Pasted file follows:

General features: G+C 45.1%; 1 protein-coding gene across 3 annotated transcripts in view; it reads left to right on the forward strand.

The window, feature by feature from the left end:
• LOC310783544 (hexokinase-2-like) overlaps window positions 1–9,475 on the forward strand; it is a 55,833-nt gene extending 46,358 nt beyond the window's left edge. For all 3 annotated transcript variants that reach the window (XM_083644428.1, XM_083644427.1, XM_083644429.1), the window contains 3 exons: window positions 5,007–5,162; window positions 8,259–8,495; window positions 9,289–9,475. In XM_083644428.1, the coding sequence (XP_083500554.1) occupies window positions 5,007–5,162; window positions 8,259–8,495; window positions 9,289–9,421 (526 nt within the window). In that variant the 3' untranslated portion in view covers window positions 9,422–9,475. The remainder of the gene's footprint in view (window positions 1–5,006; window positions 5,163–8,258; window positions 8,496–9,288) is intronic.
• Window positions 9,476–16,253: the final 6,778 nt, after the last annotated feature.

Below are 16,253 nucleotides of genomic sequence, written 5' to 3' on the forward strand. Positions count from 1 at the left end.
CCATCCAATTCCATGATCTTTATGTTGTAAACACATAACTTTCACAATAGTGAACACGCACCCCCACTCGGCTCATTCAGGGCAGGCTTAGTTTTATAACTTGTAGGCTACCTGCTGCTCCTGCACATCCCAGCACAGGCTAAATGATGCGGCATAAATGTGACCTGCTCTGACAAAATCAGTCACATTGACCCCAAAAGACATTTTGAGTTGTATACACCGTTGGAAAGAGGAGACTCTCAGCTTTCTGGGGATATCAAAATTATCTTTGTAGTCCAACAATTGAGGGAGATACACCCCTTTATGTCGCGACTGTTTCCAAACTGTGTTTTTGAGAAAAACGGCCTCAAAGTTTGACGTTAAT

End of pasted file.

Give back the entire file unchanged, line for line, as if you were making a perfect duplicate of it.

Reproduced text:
General features: G+C 45.1%; 1 protein-coding gene across 3 annotated transcripts in view; it reads left to right on the forward strand.

The window, feature by feature from the left end:
• LOC310783544 (hexokinase-2-like) overlaps window positions 1–9,475 on the forward strand; it is a 55,833-nt gene extending 46,358 nt beyond the window's left edge. For all 3 annotated transcript variants that reach the window (XM_083644428.1, XM_083644427.1, XM_083644429.1), the window contains 3 exons: window positions 5,007–5,162; window positions 8,259–8,495; window positions 9,289–9,475. In XM_083644428.1, the coding sequence (XP_083500554.1) occupies window positions 5,007–5,162; window positions 8,259–8,495; window positions 9,289–9,421 (526 nt within the window). In that variant the 3' untranslated portion in view covers window positions 9,422–9,475. The remainder of the gene's footprint in view (window positions 1–5,006; window positions 5,163–8,258; window positions 8,496–9,288) is intronic.
• Window positions 9,476–16,253: the final 6,778 nt, after the last annotated feature.

Below are 16,253 nucleotides of genomic sequence, written 5' to 3' on the forward strand. Positions count from 1 at the left end.
CCATCCAATTCCATGATCTTTATGTTGTAAACACATAACTTTCACAATAGTGAACACGCACCCCCACTCGGCTCATTCAGGGCAGGCTTAGTTTTATAACTTGTAGGCTACCTGCTGCTCCTGCACATCCCAGCACAGGCTAAATGATGCGGCATAAATGTGACCTGCTCTGACAAAATCAGTCACATTGACCCCAAAAGACATTTTGAGTTGTATACACCGTTGGAAAGAGGAGACTCTCAGCTTTCTGGGGATATCAAAATTATCTTTGTAGTCCAACAATTGAGGGAGATACACCCCTTTATGTCGCGACTGTTTCCAAACTGTGTTTTTGAGAAAAACGGCCTCAAAGTTTGACGTTAAT